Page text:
National CLAHRC child health meeting

NIHR CLAHRC Yorkshire and Humber, Healthy Children, Healthy Families theme took part in the National CLAHRC Child Health Research event, where researchers, clinicians, students and other colleagues from 11 CLAHRCs gathered in London to discuss challenges and opportunities in the field of Child and Adolescent Health Research.

Professor Stuart Logan, Director of PenCLAHRC, opened the day by highlighting the importance of child health in a changing research landscape. He celebrated the event as a great opportunity to share knowledge and expertise, meet new people, and plan future collaborations.

Each CLAHRC presented their research in the area of child health, noting key outcomes and impacts where applicable, and highlighting potential opportunities for collaborative working. A diverse range of research was presented which included projects on: allergies; gestational diabetes; transition; parenting; optimal nutrition, healthy behaviours and Child and Adolescent Mental Health Services (CAMHS).

Parallel interactive sessions were then held to identify potential opportunities for cross-CLAHRCcollaborations, within special interest groups. These were facilitated by researchers in the field as follows:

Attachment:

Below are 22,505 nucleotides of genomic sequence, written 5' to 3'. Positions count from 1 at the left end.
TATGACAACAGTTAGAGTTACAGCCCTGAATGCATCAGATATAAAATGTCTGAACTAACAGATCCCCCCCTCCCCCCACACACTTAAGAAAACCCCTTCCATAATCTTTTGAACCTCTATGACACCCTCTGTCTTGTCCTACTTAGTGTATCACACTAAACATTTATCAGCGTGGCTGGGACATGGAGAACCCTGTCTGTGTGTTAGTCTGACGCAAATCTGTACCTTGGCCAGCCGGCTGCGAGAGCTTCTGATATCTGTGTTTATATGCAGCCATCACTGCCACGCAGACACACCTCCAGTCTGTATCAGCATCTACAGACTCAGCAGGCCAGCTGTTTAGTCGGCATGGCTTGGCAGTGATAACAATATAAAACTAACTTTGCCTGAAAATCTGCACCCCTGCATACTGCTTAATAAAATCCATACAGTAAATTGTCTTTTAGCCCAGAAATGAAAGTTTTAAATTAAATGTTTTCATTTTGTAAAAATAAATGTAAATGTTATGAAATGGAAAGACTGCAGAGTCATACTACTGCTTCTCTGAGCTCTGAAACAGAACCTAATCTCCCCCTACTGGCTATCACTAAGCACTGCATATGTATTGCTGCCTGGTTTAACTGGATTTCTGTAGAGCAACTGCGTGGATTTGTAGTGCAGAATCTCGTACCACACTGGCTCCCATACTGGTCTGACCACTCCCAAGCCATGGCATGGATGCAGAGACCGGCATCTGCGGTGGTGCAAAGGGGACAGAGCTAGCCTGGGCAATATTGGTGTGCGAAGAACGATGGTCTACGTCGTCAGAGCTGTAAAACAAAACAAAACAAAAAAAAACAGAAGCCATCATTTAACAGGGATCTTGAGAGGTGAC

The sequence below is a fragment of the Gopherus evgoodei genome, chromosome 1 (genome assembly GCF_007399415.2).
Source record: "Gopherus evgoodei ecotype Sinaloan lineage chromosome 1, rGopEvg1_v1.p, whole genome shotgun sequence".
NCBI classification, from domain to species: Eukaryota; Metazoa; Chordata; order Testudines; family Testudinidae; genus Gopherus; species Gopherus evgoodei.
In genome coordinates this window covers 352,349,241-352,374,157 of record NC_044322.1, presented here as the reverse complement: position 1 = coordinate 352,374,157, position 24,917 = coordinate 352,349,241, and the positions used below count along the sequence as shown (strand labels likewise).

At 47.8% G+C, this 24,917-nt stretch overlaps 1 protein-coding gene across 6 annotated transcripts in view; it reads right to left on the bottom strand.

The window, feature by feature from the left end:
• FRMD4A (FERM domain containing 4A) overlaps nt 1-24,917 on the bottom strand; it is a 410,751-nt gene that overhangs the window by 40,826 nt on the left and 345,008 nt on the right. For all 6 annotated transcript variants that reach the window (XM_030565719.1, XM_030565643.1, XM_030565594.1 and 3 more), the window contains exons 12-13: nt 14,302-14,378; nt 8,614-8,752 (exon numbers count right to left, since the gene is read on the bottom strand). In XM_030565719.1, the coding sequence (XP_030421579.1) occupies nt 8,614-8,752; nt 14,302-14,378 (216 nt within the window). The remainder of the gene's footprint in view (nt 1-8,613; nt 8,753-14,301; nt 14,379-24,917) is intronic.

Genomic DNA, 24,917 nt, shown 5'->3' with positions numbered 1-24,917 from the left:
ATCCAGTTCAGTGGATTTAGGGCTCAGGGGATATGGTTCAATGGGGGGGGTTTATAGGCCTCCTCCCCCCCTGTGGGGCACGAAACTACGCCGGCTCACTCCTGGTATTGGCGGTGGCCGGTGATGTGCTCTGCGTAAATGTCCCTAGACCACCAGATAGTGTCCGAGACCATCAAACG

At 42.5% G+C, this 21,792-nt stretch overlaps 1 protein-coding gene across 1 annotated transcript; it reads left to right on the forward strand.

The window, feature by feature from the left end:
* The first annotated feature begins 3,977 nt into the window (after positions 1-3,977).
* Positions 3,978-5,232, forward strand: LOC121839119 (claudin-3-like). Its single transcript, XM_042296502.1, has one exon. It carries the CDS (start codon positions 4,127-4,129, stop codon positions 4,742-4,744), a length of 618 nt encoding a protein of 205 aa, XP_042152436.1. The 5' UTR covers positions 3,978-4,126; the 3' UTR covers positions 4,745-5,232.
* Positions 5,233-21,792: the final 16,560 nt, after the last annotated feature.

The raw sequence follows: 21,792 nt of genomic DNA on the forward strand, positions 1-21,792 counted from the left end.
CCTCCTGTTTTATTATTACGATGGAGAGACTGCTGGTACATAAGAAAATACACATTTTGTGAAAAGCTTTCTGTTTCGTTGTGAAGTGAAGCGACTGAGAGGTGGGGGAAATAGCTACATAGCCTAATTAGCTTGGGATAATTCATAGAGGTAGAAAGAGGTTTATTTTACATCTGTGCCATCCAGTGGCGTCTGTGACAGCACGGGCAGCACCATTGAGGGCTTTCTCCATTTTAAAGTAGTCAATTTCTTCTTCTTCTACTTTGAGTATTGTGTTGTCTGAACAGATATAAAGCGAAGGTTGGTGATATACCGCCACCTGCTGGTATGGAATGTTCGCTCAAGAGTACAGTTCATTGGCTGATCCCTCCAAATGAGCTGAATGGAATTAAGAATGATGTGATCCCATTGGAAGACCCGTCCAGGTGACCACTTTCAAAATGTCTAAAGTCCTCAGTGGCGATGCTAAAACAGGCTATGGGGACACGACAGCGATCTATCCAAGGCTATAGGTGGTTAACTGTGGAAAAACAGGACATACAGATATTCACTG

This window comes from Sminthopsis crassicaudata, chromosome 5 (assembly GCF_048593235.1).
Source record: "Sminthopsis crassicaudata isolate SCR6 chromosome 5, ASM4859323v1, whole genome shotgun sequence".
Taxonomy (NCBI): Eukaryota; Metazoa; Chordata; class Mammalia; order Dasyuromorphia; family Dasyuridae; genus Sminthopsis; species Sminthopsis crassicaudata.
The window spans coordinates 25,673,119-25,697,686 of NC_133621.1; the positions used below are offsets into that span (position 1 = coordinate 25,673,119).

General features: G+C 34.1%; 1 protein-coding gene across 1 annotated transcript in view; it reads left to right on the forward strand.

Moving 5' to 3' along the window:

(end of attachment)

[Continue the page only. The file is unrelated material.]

First session

·  mental health: Emma Howarth (East of England) and Vashti Berry (PenCLAHRC)

·  unscheduled care: Mitch Blair (North West London) and Stuart Logan (PenCLAHRC)

·  healthy behaviours: Lauren Sherar (East Midlands) and Sally Barber (Yorkshire & Humber)

·  appropriate services for ethnic minority groups: Angela Harden (North Thames) and Esther Crawley (West).

Second session

·  childhood disability: Stuart Logan (PenCLAHRC) and Esther Crawley (West)

·  transitions: Matthew Peak (North West Coast) and Astrid Janssens (PenCLAHRC)

·  schools: led by Harry Rutter (North Thames) and Emma Howarth (East of England)

·  maternity: Carole Cummins (West Midlands) and Jane Sandall (South London).

Specifically, these group discussions explored: common themes; research barriers and possible solutions; and the areas where CLAHRC adds value. Possible opportunities for partnership working were identified and plans made where possible. Each group wanted to build on connections made and opportunities identified at the event; and agreed that meeting again in person, or maintaining communication by virtual networks within their special interest would be beneficial.  Overall agreement was also expressed for developing a shared resource area, as well as having future communications and events dedicated to CLAHRC child health research.